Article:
Gabourey Sidibe, 34 years old, is the actress most known for her lead role in Precious, which was released in 2009. She continued acting from 2010 to 2013, starring as a cast member of the Showtime series The Big C. In May of 2016, she went under the knife after a Type 2 diabetes diagnosis. She had laparoscopic bariatric surgery because she “just didn’t want to worry about all of the effects that go along with diabetes.”

The goal of the surgery was to reduce the size of the stomach by about half, limiting Sidibe’s hunger and the capacity for food. Sidibe didn’t see the procedure as an easy way out, but rather a necessity in order to lose the amount of weight she needed to in order to be healthy. “I wasn’t cheating by getting it done. I wouldn’t have been able to lose as much as I’ve lost without it,” she said. It just wouldn’t have been plausible.

After healing from the surgery, Sidibe jumped right into the fitness game. She works out with a trainer, swims, and rides her bicycle. She also works with a nutritionist regularly and completely changed her eating habits. Also this May, she published a memoir called, “This Is Just My Face: Try Not to Stare.” In the book, she explains how her parents’ divorce when she was younger triggered the start of her battle with depression, bulimia, and anxiety. It seems she is far happier now, especially with the right resources and attitude to maintain a healthy size.

There is one thing, however, that is totally annoying Sidibe. She has mentioned that people keep coming up to her and congratulating her on her weight loss. Using sarcasm to get her point across, Sidibe said, “If you’re going to congratulate me on my weight loss, also congratulate me every time I pee. Congratulate me every time I’m burping.” One might not understand why the actress would be offended by a simple compliment, but if you look at it from her unique perspective it can be quite insulting.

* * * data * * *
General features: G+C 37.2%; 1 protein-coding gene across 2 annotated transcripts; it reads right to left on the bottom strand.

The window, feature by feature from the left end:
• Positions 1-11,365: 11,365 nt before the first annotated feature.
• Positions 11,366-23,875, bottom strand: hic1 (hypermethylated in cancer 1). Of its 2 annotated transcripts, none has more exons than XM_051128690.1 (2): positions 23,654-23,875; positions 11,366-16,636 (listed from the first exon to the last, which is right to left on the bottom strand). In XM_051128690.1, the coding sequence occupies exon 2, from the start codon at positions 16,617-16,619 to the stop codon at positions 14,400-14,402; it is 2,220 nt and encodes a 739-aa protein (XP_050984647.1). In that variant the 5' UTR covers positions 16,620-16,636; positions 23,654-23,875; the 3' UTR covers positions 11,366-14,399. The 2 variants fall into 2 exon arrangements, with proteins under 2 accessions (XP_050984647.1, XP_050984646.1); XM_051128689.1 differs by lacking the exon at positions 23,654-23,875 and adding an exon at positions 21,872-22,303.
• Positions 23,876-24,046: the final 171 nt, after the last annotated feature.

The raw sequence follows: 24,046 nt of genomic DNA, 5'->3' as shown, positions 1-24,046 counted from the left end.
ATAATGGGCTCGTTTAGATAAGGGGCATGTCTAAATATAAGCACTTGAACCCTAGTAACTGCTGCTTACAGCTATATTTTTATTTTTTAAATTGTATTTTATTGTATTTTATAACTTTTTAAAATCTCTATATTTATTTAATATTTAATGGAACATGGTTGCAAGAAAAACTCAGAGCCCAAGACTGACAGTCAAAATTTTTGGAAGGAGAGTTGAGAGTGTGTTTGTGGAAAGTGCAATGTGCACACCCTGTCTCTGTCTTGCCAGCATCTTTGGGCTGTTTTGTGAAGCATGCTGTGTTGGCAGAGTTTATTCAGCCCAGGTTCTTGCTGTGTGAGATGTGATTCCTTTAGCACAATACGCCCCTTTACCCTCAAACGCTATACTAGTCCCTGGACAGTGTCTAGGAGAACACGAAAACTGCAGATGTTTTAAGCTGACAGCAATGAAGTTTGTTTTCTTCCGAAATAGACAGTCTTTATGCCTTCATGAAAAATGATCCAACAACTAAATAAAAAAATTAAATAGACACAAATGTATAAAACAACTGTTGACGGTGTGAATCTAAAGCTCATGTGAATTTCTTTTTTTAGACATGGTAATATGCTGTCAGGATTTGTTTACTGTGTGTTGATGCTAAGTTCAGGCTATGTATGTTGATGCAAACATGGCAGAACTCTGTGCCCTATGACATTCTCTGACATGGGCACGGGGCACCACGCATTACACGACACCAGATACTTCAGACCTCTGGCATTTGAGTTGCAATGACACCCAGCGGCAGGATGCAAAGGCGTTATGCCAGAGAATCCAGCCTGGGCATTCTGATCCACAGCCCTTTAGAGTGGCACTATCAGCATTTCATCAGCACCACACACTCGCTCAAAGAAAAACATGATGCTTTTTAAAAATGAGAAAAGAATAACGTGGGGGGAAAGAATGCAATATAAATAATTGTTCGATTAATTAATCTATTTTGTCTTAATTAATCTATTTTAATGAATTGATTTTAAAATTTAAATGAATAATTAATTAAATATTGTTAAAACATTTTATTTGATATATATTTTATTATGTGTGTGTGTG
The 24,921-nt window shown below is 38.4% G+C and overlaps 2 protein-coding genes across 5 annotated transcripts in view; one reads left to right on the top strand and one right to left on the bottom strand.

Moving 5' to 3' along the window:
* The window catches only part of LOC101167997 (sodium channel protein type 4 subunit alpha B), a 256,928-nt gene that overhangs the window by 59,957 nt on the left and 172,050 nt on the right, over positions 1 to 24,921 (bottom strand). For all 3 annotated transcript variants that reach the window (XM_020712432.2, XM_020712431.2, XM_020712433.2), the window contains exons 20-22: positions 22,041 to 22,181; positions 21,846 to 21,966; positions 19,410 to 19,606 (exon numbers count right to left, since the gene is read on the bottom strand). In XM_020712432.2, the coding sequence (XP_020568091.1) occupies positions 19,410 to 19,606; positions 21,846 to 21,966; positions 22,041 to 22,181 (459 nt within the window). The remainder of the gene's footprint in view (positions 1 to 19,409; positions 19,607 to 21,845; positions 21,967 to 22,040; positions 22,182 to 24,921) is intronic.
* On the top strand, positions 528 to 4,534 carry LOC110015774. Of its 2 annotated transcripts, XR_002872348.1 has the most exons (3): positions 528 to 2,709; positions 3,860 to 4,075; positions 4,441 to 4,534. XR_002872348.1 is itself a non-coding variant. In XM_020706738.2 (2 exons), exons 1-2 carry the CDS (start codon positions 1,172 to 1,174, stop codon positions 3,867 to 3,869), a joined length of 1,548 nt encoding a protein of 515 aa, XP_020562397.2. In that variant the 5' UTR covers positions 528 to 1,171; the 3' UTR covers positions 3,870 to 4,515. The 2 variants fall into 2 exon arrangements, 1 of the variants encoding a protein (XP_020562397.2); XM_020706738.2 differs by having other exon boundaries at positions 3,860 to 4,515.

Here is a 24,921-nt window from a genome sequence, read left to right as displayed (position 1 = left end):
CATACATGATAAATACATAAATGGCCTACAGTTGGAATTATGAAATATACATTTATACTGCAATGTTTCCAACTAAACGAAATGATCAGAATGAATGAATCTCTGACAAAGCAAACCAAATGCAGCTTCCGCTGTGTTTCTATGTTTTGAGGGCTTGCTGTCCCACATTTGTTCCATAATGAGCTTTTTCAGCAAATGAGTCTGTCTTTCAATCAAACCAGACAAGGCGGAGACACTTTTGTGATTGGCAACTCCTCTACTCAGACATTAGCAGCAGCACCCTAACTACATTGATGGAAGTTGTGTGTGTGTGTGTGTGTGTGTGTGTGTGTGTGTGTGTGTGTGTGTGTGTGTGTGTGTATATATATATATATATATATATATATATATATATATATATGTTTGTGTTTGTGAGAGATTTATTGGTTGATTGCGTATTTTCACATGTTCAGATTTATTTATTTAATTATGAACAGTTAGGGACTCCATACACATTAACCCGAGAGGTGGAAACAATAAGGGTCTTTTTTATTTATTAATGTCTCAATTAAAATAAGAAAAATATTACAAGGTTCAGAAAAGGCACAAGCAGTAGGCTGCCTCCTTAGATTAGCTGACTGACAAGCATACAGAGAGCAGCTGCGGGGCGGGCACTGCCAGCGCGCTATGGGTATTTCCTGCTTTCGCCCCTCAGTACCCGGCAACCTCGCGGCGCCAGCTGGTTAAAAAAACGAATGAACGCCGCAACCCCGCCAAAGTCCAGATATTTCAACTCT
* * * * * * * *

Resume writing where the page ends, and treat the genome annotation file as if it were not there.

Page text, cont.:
“My body actually has nothing to do with you,” she stated, “I don’t really need your support for it. It seems ill-placed.”

She does make some sense here. Coming up to a woman and talking about her body, whether it’s positive or not, can be a little inappropriate. It sets the standard that it is totally normal to make judgments on someone’s body, even the body of a complete stranger. We not only think these judgments, we think it’s okay to actually say them out loud. We expect a “thank you,” or some type of recognition for our out-of-place and spontaneous comment, a comment we ignorantly thought was flattering to begin with.

This innocent habit of celebrating weight loss can actually suggest that the person is now better or prettier because they are thin. Sometimes though, a thin body may be the result of someone suffering from depression, anorexia, malnourishment, or a wide array of health problems. Being thin could be dangerous, and it’s not always the goal for everyone. Imagine complimenting a cancer patient on their thin body. You would be pretty embarrassed and ashamed to learn that they are thin because they can’t gain weight.

Sidibe has said, “My beauty doesn’t come from a mirror. It never will.” It’s important to remember that complimenting someone’s inner beauty is never going to be taken the wrong way. It can never be misconstrued or misunderstood. Calling someone kind or loving is probably not going to offend them. So, let’s just stick with that. A person’s body is nobody’s damn business but theirs.

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